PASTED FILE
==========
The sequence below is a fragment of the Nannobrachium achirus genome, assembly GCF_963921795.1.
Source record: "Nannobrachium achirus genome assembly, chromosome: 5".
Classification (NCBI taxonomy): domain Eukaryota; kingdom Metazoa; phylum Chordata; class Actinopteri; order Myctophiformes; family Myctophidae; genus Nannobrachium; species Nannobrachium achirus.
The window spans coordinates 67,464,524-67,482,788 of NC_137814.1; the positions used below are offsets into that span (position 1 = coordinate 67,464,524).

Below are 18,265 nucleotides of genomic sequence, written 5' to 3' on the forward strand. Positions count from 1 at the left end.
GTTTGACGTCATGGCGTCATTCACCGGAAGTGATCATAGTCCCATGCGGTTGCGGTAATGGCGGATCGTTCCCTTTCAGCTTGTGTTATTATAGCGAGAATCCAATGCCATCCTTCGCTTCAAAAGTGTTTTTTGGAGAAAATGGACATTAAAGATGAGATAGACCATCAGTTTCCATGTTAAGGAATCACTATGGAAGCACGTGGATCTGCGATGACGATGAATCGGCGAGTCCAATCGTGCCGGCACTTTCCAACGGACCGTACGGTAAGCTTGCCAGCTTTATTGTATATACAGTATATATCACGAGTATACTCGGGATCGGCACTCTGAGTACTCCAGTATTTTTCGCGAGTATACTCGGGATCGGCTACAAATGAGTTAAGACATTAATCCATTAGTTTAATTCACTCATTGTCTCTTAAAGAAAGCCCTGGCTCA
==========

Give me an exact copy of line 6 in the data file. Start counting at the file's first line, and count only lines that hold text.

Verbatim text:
GTTTGACGTCATGGCGTCATTCACCGGAAGTGATCATAGTCCCATGCGGTTGCGGTAATGGCGGATCGTTCCCTTTCAGCTTGTGTTATTATAGCGAGAATCCAATGCCATCCTTCGCTTCAAAAGTGTTTTTTGGAGAAAATGGACATTAAAGATGAGATAGACCATCAGTTTCCATGTTAAGGAATCACTATGGAAGCACGTGGATCTGCGATGACGATGAATCGGCGAGTCCAATCGTGCCGGCACTTTCCAACGGACCGTACGGTAAGCTTGCCAGCTTTATTGTATATACAGTATATATCACGAGTATACTCGGGATCGGCACTCTGAGTACTCCAGTATTTTTCGCGAGTATACTCGGGATCGGCTACAAATGAGTTAAGACATTAATCCATTAGTTTAATTCACTCATTGTCTCTTAAAGAAAGCCCTGGCTCA